Trans filmmaker explores dysphoria through internet horror in We’re All Going to the World’s Fair | Screen | Pittsburgh

click to enlarge Anna Cobb in We’re All Going To The World’s Fair - PHOTO: DWECK PRODUCTIONS

Photo: Dweck Productions

Anna Cobb in We’re All Going To The World’s Fair

I have to start by confessing something: I don’t remember a time before the Internet. I was born right before the turn of the century, something that lands me right on the edge of the more-arbitrary-than-not divide between Millennials and Zoomers. But if there is anything that solidly separates the two generations, it must be questions of how much the Internet has structured your life. Do you remember a time before the Internet? What is your online life like? What does it even mean to have an “online” life, anyways?

These questions are at the heart of many recent works of literary fiction, but in film, they’ve been mostly limited to the Wachowski sisters’ Matrix films, an extraordinarily bad Jason Reitman film, and the Unfriended horror series. Enter Jane Schoenbrun’s debut feature, We’re All Going to the World’s Fair, which played at the Harris Theater earlier this year as part of its Januscary line-up, and is back at the Manor Theatre through Thurs., May 5. While Schoenbrun’s film has been marketed as a horror film, it’s less of a straight horror film than a film about the different shapes horror takes in our lives.


The narrative centers itself on the experiences of Casey (played by newcomer Anna Cobb, with luminous, sleepless eyes), a lonely teenager stuck in a dead-end town. Casey spends her nights locked in her room watching Creepypasta-type videos suggested to her by the algorithm, including clips of a person running on a treadmill (a cameo by filmmaker Theo Anthony), who claims he is unable to feel his body, and a woman who says she’s turning into plastic. These people have taken the “World’s Fair” challenge, an online role-playing horror game that, once you’re initiated, seems to consume you. Or at least this is Casey’s hope, who loves horror movies and tells us she thinks “it might be cool to actually try living in one.”



She begins making and posting videos documenting the changes she thinks are occurring in her, which attracts the attention of JLB (Michael J. Rogers, an actor best known for his roles in horror movies) — an older, similarly lonely man who reaches out to Casey because he believes she is undergoing a dangerous transformation and believes he can help her. From there, the film descends into a strange unreality, with Casey’s videos documenting her own strange behavior that blurs the line between dreams and reality.


Those of us who grew up on the Internet were constantly warned about the dangers of interacting with people online. The faceless usernames, we were told, posed the same threat to us as the mythical stranger in an unmarked white van. It would be easy to turn Schoenbrun’s schematics into a cautionary tale, but one of the marvels of this film is how resistant it is to that idea. Casey is, yes, lonely — but it’s not the loneliness of a normal coming-of-age film. That loneliness can always be rectified by the realization of your correct place in the social hierarchy, something Casey would never relate to.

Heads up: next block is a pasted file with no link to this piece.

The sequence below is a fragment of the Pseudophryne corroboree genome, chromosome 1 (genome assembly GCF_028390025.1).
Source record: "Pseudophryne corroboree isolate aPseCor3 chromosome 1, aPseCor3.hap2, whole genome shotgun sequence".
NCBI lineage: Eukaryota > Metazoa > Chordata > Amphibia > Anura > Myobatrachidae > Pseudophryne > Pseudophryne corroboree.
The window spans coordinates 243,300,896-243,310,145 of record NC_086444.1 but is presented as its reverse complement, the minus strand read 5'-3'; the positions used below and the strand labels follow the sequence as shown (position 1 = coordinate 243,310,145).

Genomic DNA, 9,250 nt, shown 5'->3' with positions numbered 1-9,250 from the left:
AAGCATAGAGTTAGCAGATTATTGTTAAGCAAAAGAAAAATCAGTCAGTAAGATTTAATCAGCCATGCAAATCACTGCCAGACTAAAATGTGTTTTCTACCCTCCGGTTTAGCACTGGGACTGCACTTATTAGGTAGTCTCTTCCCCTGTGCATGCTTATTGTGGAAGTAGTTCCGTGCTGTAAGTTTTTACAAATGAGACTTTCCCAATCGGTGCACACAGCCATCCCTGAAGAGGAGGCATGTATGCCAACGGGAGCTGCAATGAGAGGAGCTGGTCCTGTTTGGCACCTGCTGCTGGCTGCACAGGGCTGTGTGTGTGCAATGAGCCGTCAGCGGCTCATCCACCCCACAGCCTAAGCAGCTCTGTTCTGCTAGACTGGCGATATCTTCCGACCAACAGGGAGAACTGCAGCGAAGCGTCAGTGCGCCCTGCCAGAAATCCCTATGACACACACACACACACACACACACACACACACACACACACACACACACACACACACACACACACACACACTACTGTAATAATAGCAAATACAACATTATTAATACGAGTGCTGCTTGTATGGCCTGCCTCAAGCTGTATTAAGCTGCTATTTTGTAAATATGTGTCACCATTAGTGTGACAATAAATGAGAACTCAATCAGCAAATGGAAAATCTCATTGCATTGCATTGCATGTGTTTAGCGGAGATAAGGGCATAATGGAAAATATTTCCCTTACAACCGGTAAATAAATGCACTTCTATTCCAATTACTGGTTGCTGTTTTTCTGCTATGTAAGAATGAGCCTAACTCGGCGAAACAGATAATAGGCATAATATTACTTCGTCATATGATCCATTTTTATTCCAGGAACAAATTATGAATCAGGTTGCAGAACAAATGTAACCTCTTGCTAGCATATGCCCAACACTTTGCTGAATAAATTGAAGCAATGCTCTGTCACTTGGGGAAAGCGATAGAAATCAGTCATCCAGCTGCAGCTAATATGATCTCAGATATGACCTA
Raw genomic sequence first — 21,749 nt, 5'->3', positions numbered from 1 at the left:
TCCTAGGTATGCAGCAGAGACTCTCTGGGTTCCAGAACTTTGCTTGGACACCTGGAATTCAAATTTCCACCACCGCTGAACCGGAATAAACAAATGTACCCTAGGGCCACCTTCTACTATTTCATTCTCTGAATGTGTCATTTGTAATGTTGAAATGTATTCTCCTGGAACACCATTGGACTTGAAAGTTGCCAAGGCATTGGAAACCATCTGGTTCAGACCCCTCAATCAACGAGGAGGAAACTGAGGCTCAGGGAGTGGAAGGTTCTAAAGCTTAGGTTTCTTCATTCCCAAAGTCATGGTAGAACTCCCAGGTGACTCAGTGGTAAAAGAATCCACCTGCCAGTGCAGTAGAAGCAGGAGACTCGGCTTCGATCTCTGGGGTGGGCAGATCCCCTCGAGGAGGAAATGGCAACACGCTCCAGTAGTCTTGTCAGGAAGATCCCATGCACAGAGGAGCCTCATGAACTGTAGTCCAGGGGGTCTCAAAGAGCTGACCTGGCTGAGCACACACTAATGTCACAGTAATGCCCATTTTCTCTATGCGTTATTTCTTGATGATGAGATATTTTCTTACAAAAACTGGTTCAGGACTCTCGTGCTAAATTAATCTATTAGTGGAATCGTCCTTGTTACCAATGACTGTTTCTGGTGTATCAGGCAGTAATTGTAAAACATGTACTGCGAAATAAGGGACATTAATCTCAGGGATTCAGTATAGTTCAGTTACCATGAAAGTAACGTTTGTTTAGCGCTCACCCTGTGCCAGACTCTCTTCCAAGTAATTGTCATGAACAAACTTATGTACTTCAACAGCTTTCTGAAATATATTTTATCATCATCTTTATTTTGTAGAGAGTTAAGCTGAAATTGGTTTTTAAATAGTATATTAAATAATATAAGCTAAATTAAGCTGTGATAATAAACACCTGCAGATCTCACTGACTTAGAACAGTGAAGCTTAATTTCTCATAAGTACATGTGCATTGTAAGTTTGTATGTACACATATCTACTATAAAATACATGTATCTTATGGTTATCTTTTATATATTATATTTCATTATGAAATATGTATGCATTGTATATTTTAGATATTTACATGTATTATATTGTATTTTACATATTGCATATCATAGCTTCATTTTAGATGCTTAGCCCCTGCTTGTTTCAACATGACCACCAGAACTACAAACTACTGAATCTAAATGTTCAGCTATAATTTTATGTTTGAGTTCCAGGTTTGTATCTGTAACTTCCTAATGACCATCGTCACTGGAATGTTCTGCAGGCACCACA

Most of the film takes place at night in Casey’s bedroom, her face illuminated by the light of her laptop as she watches video after video expressionlessly, even as the light on her face flickers blue, pink, purple, green. Each change in color, a distraction that’s only skin-deep. And the brief glimpses we see of JLB’s life suggest a similarly dissociative state in him, as we see the planes of his face glow with the light of his computer screen as he lies watching videos on his bed. Their connection, however bizarre and inappropriate, is also one of recognition. They understand each other’s pain because they share it, just as they share the same desire to transform that pain into something extraordinary by taking part in the World’s Fair.


Schoenbrun is nonbinary, and is open in interviews about how film’s persistent uneasiness and obsession with transfiguration is the result of their “trying to make a movie about really dark feelings without creating the emotional distance of me patting the characters on the head — saying that everything is going to be okay and being trans is great — to do something that felt truthful to my coming-out process.”


The rotting anxiety and despair permeating the film, then, is a reproduction of Schoenbrun’s own experience of dysphoria — something many brilliant trans critics have recognized in their own reviews of the film. These critics have also noted that Schoenbrun performs the same trick that produces all art: the sublimation of individual experience to allow for the creation of a universal one.



But sublimation is never complete — the original feeling always lingers, and it’s this tension between the specific and universal that illuminates World’s Fair and makes it alive. It’s also, I think, what keeps us online. Sending out our little messages from the safety of our private screens, and hoping they reach someone else out there too.


We’re All Going to the World’s Fair. Fri., April 29-Thu., May 5. Manor Theatre. 1729 Murray Ave., Squirrel Hill. manorpgh.com

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